If you can pinpoint the issue to a specific component or feature of Windows 10, then it may make sense to run repair tasks that concentrate on restoring that component's or feature's functionality.
If you have modified system settings or removed apps, something that you may have done for instance if you value your privacy, then you will have to make those changes again after running the Software Repair Tool.
It may be a good idea to run a full system backup prior to running the application so that you may be able to restore the state of the operating system if the repair tool does not resolve the issue or issues you are experiencing.
Ed Bott warns against this tool on his blog on ZDNet. It may cause more problems than it cures.
Who will use this outside of a psychiatric hospital?
NOTE: I have been into and do not want to have fun with madness,
yet that’s the only plausible option about the users of such SOFTWARE REPAIR TOOL.
On a sidenote: Some tools named by Snowden have been released. It’s a pack from 2013 and some tools are still unpatched today. Bear with me now. Your PC asks to browse to ghacks.net. You contact a DNS server first, then ghacks.net hosting server.
What these servers run? Are they into a corporate LAN/WAN? Surely for DNS, almost. And most probably for site hosting. So, in the internet your request can be observed with traceroute and right now some of those corporate servers can be running a flawed firewall/router/cisco device.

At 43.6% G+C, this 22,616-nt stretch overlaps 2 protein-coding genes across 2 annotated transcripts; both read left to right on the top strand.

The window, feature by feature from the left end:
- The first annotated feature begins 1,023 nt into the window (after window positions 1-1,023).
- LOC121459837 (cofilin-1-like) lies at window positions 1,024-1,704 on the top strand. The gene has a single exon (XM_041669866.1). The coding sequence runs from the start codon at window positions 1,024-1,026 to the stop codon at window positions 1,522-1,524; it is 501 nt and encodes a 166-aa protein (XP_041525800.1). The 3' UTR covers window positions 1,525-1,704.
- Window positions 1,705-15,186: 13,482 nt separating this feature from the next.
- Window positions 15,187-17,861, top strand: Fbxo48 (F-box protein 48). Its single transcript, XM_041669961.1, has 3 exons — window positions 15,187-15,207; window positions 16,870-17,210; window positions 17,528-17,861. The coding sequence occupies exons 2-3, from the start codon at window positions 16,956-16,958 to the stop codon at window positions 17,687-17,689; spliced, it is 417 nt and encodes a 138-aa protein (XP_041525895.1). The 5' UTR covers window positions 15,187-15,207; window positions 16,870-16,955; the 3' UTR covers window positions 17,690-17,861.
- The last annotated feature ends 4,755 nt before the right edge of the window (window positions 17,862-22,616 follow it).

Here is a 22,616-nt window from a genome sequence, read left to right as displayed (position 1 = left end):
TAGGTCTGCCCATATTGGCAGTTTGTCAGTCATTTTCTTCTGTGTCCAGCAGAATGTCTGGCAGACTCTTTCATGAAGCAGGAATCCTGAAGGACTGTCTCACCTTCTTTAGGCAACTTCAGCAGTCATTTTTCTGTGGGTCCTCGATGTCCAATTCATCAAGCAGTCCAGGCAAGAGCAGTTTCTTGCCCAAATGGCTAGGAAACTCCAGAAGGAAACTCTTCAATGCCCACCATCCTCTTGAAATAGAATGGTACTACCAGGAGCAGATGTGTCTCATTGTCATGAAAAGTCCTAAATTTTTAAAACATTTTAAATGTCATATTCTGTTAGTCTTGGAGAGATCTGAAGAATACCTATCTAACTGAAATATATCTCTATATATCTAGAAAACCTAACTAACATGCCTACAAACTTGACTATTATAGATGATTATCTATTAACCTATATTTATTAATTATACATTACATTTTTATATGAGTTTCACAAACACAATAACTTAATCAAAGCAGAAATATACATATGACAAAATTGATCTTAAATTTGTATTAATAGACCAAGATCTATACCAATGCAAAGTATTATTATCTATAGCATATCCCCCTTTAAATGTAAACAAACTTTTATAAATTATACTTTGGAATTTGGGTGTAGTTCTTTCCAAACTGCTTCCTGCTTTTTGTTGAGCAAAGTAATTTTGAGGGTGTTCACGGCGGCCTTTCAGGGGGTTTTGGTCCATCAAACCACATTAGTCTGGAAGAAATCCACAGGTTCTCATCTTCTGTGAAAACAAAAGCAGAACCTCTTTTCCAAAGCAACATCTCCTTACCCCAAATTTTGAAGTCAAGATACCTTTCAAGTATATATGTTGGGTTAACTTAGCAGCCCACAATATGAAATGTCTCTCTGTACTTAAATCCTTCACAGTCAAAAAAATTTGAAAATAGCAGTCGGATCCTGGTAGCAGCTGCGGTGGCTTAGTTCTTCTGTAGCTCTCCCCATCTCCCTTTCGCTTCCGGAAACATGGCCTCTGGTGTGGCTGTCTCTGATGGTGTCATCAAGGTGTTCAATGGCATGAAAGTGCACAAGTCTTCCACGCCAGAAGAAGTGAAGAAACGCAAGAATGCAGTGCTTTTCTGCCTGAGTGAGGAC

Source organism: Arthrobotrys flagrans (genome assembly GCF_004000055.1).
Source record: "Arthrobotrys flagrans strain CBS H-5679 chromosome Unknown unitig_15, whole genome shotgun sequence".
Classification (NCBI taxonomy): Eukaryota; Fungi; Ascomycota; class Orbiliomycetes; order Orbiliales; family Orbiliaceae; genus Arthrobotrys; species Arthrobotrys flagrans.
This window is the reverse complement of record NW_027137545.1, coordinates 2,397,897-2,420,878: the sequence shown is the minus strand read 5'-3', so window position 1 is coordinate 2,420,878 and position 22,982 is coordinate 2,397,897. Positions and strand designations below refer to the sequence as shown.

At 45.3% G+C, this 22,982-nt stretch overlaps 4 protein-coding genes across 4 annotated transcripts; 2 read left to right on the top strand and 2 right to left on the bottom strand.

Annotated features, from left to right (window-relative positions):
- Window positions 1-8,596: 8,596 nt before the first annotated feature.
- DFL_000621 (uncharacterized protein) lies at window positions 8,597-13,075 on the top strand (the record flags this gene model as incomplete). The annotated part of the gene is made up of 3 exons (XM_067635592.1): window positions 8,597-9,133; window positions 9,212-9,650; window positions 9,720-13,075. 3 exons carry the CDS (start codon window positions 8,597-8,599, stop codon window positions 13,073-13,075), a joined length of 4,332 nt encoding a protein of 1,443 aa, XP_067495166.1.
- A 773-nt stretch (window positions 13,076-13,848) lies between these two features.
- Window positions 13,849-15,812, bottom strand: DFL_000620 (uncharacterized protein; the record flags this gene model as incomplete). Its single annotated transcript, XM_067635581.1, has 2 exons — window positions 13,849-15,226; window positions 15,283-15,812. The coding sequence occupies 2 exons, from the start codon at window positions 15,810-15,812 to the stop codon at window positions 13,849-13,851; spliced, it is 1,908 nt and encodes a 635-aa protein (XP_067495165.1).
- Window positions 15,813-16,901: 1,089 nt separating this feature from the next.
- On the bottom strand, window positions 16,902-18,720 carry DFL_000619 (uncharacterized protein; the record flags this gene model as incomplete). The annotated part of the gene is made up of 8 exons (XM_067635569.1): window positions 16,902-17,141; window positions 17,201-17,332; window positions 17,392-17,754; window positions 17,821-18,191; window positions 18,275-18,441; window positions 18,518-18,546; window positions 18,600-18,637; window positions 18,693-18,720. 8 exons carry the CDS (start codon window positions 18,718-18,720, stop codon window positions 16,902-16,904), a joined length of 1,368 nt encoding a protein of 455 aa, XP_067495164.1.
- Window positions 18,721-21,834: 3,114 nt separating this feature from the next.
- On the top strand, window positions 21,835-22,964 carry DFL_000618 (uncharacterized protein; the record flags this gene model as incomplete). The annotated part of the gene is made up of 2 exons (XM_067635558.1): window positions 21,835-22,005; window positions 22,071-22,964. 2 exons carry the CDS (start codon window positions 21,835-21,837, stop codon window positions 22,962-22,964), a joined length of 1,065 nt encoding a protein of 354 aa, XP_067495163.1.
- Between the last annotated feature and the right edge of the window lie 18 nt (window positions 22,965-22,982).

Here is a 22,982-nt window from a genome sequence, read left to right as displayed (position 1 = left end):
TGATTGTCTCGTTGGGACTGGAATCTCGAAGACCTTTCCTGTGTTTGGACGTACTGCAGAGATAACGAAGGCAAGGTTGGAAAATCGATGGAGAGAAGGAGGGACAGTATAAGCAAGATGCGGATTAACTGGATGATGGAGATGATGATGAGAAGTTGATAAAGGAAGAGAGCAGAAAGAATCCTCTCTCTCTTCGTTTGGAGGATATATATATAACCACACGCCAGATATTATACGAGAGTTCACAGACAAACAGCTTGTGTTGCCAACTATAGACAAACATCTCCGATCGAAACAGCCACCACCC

Everything that goes out your PC can be observed. Plus, with windows 10, you are shouting online when you open the browser, when you create a document and so on.
Let’s repair Windows… What does this do? Who knows? There’s a fancy logo, so let’s click on it… Like in Facebook, share in twitter, you gullible customer.
Simple check: whois. http://www.whois.com/whois/aka.ms aka.ms being the host site linked to. You might get brave and download it just to upload to virustotal and work through their results, you might be surprised.
Yes, perhaps this tool is a little outdated, maybe not suited to W10 1607, perhaps it can cause more damage than it’s worth.
When you’re on day 9 of a 10 day rollback period, of which you’ve battled for 5 days against a Windows that freezes or completely locks up, seemingly on a whim or as soon as your back is turned, whilst leaving absolutely zero logs or other troubleshooting clues that can be used, what do you expect, really?